A loan company that charges up to 4000% APR on loans to low-income workers and the unemployed asked to write a piece on this blog.
I received an email from one of their loan sharks in a suit, stating: “Since noticing you’ve accepted guest posts on in the past [I haven’t], I wondered if you’d extend me the opportunity to also write a guest post for your website.
“If so I will research and compose an original article specifically written for your site, on any topic of your choosing. I only ask that you let me put a discreet link to my own website, [I refuse to name it], at the end of my post.
“You wouldn’t have to do anything other than review/approve my completed article to make sure that it coincides with the theme of your site.”
I wish I’d responded by asking for an article on the dangers of loan sharks and how charging enormous interest of the low-paid in loans just days before Christmas is a cruel, vile con but I said no. I did though compare them to loan sharks.
Imagine having children desperate for the latest toy and no money to buy it or no money to buy the Christmas dinner: this could easily drive you into the arms of a “pay day loan” company eager to make you pay four thousand times what you borrowed to buy some gadget or other when you can’t afford a fast repayment.
One financial website reports “R3, the insolvency trade body that represents “professionals working with financially troubled individuals and businesses”, says 3.5 million people are considering taking out a payday loan over the next six months.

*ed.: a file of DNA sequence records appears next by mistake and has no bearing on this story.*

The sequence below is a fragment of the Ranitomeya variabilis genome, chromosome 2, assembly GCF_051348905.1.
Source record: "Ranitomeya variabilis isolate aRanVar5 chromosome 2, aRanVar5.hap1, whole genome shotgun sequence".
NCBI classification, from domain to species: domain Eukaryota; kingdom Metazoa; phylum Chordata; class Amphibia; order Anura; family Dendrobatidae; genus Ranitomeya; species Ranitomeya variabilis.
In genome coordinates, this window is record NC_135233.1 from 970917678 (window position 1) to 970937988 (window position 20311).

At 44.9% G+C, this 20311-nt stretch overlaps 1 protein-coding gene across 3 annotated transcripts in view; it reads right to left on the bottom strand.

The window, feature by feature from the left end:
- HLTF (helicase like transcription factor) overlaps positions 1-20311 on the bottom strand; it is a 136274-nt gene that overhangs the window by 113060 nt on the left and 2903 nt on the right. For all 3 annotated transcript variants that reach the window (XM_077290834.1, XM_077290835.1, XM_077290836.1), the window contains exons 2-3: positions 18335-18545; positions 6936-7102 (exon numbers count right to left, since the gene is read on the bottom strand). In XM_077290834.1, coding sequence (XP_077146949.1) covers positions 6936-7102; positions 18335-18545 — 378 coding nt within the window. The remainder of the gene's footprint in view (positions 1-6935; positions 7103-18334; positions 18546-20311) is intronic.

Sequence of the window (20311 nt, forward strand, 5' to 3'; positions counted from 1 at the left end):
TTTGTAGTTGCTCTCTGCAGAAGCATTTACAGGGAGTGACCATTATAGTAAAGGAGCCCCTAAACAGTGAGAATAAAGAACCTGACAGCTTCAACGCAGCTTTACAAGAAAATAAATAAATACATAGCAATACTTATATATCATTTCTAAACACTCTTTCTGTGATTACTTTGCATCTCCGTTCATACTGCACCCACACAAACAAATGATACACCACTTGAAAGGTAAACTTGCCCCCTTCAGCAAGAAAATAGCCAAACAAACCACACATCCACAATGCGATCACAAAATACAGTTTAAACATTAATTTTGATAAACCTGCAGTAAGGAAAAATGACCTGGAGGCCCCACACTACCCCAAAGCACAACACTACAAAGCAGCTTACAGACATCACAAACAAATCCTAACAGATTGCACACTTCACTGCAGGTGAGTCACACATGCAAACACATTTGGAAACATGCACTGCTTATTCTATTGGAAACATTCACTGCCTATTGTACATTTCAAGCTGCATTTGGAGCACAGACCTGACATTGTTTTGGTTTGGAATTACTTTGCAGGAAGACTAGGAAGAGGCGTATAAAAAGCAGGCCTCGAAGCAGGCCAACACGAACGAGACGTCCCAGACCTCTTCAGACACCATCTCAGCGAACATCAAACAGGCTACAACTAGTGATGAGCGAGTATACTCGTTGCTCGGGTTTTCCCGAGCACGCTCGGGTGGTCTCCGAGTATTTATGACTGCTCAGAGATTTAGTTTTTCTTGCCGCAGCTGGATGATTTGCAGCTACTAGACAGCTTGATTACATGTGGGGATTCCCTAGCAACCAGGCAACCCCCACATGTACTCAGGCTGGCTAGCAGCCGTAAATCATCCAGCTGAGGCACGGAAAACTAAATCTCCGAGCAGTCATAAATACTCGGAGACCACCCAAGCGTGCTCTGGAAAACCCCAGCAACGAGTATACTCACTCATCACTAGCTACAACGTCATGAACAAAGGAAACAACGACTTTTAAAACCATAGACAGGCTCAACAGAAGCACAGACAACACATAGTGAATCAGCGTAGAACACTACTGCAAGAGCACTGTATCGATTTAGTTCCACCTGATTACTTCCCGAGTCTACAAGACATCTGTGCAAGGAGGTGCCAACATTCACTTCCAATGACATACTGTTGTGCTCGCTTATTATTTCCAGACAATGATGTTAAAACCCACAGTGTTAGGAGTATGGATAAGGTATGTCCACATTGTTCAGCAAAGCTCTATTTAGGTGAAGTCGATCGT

“If the people R3 surveyed who did take out a payday loan, 60% wished they hadn’t and around half (48%) said it had left them worse off. Only 13% said their payday loan had improved their situation.
“R3 also found that one in six people are only servicing the interest on their debts every month, earning them the nickname “zombie debtors” – and that 60% of people are worried about their current level of debt, the highest proportion it has ever recorded”
If the debt isn’t repaid quickly it will grow quickly.
I refuse to name them – because I think any advertising would please them – but will state some of the APR outlined on moneysupermarket.com: 1737% – 1734% – 4217% – 1737.2%
This means that you pay between £20 and £25 in interest if you pay within 15 days, 28 days, 30 days or 38 days – depending on the company – but the huge annual percentage rate if you can’t pay back in this time.
The Office of Fair Trading is planning tighter control of “payday loan” firms through greater powers to suspend their credit licences and the Church of England has called on the government to limit the cost of loans. Most European countries have restrictions in place, as do American states, but in Britain lenders are free to charge what they like.
In the meantime they can find somewhere else to ply their nasty trade. Now I’m off out to get drunk.